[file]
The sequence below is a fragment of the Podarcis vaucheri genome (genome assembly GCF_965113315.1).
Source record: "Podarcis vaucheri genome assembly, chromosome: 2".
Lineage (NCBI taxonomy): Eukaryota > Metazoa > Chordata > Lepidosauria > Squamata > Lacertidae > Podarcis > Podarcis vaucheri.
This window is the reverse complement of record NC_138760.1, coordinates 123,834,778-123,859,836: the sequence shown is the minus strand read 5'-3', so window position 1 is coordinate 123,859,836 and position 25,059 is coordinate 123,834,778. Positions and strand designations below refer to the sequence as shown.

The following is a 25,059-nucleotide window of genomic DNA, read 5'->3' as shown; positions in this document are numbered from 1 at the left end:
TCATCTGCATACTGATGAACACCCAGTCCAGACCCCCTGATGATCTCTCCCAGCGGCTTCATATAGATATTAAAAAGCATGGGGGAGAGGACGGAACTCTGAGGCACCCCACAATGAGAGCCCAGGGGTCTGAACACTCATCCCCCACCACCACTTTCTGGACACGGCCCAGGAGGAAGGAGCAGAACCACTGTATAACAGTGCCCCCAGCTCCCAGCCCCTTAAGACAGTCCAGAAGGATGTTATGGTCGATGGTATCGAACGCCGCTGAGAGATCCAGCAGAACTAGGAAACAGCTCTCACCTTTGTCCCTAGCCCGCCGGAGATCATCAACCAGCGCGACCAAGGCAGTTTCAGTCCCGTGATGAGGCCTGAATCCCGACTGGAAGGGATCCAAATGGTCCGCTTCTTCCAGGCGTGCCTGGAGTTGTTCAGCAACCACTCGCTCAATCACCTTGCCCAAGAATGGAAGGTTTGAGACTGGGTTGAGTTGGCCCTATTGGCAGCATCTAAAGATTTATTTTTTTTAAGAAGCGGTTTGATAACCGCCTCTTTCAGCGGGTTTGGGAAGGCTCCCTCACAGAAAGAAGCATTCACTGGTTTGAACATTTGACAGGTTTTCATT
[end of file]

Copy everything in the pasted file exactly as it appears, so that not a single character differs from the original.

The sequence below is a fragment of the Podarcis vaucheri genome (genome assembly GCF_965113315.1).
Source record: "Podarcis vaucheri genome assembly, chromosome: 2".
Lineage (NCBI taxonomy): Eukaryota > Metazoa > Chordata > Lepidosauria > Squamata > Lacertidae > Podarcis > Podarcis vaucheri.
This window is the reverse complement of record NC_138760.1, coordinates 123,834,778-123,859,836: the sequence shown is the minus strand read 5'-3', so window position 1 is coordinate 123,859,836 and position 25,059 is coordinate 123,834,778. Positions and strand designations below refer to the sequence as shown.

The following is a 25,059-nucleotide window of genomic DNA, read 5'->3' as shown; positions in this document are numbered from 1 at the left end:
TCATCTGCATACTGATGAACACCCAGTCCAGACCCCCTGATGATCTCTCCCAGCGGCTTCATATAGATATTAAAAAGCATGGGGGAGAGGACGGAACTCTGAGGCACCCCACAATGAGAGCCCAGGGGTCTGAACACTCATCCCCCACCACCACTTTCTGGACACGGCCCAGGAGGAAGGAGCAGAACCACTGTATAACAGTGCCCCCAGCTCCCAGCCCCTTAAGACAGTCCAGAAGGATGTTATGGTCGATGGTATCGAACGCCGCTGAGAGATCCAGCAGAACTAGGAAACAGCTCTCACCTTTGTCCCTAGCCCGCCGGAGATCATCAACCAGCGCGACCAAGGCAGTTTCAGTCCCGTGATGAGGCCTGAATCCCGACTGGAAGGGATCCAAATGGTCCGCTTCTTCCAGGCGTGCCTGGAGTTGTTCAGCAACCACTCGCTCAATCACCTTGCCCAAGAATGGAAGGTTTGAGACTGGGTTGAGTTGGCCCTATTGGCAGCATCTAAAGATTTATTTTTTTTAAGAAGCGGTTTGATAACCGCCTCTTTCAGCGGGTTTGGGAAGGCTCCCTCACAGAAAGAAGCATTCACTGGTTTGAACATTTGACAGGTTTTCATT